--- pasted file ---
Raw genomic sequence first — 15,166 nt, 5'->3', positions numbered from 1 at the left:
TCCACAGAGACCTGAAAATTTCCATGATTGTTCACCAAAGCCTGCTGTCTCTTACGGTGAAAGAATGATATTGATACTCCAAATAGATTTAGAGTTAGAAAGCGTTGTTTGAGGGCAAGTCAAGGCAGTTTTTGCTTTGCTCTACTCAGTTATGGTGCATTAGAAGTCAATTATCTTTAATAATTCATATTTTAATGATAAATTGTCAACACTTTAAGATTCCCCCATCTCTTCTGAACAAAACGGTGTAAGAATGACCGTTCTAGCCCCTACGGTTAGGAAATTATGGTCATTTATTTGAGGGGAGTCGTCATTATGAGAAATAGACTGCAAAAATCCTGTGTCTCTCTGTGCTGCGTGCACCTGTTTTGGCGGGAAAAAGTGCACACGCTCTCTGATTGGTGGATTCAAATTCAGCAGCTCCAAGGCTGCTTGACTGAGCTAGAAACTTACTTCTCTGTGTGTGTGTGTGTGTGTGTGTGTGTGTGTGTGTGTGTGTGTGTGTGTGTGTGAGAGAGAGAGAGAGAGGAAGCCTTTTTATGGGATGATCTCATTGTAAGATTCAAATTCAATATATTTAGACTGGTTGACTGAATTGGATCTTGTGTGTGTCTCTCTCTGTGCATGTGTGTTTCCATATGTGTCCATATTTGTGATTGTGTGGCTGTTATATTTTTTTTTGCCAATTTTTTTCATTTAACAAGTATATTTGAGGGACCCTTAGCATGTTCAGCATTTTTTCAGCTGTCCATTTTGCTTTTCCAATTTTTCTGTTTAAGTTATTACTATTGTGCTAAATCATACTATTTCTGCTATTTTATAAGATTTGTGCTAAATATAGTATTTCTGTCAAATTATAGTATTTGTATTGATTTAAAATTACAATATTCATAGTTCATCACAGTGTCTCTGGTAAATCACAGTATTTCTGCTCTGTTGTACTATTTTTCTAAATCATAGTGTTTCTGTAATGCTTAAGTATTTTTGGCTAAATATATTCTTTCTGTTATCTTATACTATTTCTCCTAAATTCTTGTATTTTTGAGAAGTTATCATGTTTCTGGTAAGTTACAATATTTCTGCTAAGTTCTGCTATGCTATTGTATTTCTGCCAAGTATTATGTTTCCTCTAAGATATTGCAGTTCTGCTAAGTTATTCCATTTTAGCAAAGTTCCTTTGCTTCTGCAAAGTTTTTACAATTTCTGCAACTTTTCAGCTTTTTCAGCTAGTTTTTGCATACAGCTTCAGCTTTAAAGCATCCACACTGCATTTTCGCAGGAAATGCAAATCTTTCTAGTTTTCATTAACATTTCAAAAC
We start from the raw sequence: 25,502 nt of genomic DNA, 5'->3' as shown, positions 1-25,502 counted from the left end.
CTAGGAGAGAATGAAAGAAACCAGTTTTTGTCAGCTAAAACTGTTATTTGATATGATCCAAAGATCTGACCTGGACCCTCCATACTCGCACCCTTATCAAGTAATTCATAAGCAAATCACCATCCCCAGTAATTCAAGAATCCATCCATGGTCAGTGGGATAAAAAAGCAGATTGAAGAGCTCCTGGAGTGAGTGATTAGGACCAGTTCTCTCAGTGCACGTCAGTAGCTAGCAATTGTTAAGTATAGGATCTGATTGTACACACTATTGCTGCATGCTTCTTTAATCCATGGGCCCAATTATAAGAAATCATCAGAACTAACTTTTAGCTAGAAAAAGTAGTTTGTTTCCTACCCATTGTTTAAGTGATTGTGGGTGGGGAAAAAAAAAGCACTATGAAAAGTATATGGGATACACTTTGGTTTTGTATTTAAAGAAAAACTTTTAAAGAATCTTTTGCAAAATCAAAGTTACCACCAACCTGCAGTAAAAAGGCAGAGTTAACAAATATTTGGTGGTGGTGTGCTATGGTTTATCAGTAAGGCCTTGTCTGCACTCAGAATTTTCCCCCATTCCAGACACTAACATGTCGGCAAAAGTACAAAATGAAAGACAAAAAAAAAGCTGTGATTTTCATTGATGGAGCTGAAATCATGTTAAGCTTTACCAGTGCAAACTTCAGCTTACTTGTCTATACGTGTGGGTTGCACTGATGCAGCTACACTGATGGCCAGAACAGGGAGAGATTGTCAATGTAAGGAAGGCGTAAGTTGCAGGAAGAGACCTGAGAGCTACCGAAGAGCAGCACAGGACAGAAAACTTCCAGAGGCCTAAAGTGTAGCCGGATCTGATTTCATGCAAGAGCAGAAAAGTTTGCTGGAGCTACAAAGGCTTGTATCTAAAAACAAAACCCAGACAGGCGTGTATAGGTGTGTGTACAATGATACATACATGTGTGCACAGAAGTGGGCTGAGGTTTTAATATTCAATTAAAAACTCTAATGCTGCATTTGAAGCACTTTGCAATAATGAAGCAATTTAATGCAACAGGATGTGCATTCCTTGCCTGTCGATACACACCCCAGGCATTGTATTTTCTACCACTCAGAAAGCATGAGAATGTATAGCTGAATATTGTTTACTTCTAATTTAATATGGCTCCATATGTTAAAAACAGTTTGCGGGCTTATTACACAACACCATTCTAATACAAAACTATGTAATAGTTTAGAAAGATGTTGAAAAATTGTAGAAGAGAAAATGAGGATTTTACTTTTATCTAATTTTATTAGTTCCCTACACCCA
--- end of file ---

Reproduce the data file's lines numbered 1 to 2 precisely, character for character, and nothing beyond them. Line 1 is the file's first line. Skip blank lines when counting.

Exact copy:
Raw genomic sequence first — 15,166 nt, 5'->3', positions numbered from 1 at the left:
TCCACAGAGACCTGAAAATTTCCATGATTGTTCACCAAAGCCTGCTGTCTCTTACGGTGAAAGAATGATATTGATACTCCAAATAGATTTAGAGTTAGAAAGCGTTGTTTGAGGGCAAGTCAAGGCAGTTTTTGCTTTGCTCTACTCAGTTATGGTGCATTAGAAGTCAATTATCTTTAATAATTCATATTTTAATGATAAATTGTCAACACTTTAAGATTCCCCCATCTCTTCTGAACAAAACGGTGTAAGAATGACCGTTCTAGCCCCTACGGTTAGGAAATTATGGTCATTTATTTGAGGGGAGTCGTCATTATGAGAAATAGACTGCAAAAATCCTGTGTCTCTCTGTGCTGCGTGCACCTGTTTTGGCGGGAAAAAGTGCACACGCTCTCTGATTGGTGGATTCAAATTCAGCAGCTCCAAGGCTGCTTGACTGAGCTAGAAACTTACTTCTCTGTGTGTGTGTGTGTGTGTGTGTGTGTGTGTGTGTGTGTGTGTGTGTGTGTGTGAGAGAGAGAGAGAGAGGAAGCCTTTTTATGGGATGATCTCATTGTAAGATTCAAATTCAATATATTTAGACTGGTTGACTGAATTGGATCTTGTGTGTGTCTCTCTCTGTGCATGTGTGTTTCCATATGTGTCCATATTTGTGATTGTGTGGCTGTTATATTTTTTTTTGCCAATTTTTTTCATTTAACAAGTATATTTGAGGGACCCTTAGCATGTTCAGCATTTTTTCAGCTGTCCATTTTGCTTTTCCAATTTTTCTGTTTAAGTTATTACTATTGTGCTAAATCATACTATTTCTGCTATTTTATAAGATTTGTGCTAAATATAGTATTTCTGTCAAATTATAGTATTTGTATTGATTTAAAATTACAATATTCATAGTTCATCACAGTGTCTCTGGTAAATCACAGTATTTCTGCTCTGTTGTACTATTTTTCTAAATCATAGTGTTTCTGTAATGCTTAAGTATTTTTGGCTAAATATATTCTTTCTGTTATCTTATACTATTTCTCCTAAATTCTTGTATTTTTGAGAAGTTATCATGTTTCTGGTAAGTTACAATATTTCTGCTAAGTTCTGCTATGCTATTGTATTTCTGCCAAGTATTATGTTTCCTCTAAGATATTGCAGTTCTGCTAAGTTATTCCATTTTAGCAAAGTTCCTTTGCTTCTGCAAAGTTTTTACAATTTCTGCAACTTTTCAGCTTTTTCAGCTAGTTTTTGCATACAGCTTCAGCTTTAAAGCATCCACACTGCATTTTCGCAGGAAATGCAAATCTTTCTAGTTTTCATTAACATTTCAAAAC